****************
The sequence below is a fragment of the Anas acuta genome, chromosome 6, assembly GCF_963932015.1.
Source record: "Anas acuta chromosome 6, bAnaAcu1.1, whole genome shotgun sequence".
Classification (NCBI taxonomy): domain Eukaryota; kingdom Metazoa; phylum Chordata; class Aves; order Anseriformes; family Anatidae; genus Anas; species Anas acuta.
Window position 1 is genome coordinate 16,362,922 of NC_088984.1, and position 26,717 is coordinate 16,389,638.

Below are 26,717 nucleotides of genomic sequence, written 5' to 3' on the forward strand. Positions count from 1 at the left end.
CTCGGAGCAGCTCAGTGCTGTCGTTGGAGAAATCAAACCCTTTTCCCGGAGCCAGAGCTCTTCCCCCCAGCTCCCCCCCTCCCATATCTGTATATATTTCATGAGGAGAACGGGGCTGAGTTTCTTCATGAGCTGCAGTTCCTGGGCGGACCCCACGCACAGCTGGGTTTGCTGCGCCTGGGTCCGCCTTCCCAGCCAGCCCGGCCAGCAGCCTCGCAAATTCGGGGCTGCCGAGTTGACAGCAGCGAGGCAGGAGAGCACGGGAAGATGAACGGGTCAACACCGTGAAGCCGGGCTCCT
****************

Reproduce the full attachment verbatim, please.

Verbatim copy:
The sequence below is a fragment of the Anas acuta genome, chromosome 6, assembly GCF_963932015.1.
Source record: "Anas acuta chromosome 6, bAnaAcu1.1, whole genome shotgun sequence".
Classification (NCBI taxonomy): domain Eukaryota; kingdom Metazoa; phylum Chordata; class Aves; order Anseriformes; family Anatidae; genus Anas; species Anas acuta.
Window position 1 is genome coordinate 16,362,922 of NC_088984.1, and position 26,717 is coordinate 16,389,638.

Below are 26,717 nucleotides of genomic sequence, written 5' to 3' on the forward strand. Positions count from 1 at the left end.
CTCGGAGCAGCTCAGTGCTGTCGTTGGAGAAATCAAACCCTTTTCCCGGAGCCAGAGCTCTTCCCCCCAGCTCCCCCCCTCCCATATCTGTATATATTTCATGAGGAGAACGGGGCTGAGTTTCTTCATGAGCTGCAGTTCCTGGGCGGACCCCACGCACAGCTGGGTTTGCTGCGCCTGGGTCCGCCTTCCCAGCCAGCCCGGCCAGCAGCCTCGCAAATTCGGGGCTGCCGAGTTGACAGCAGCGAGGCAGGAGAGCACGGGAAGATGAACGGGTCAACACCGTGAAGCCGGGCTCCT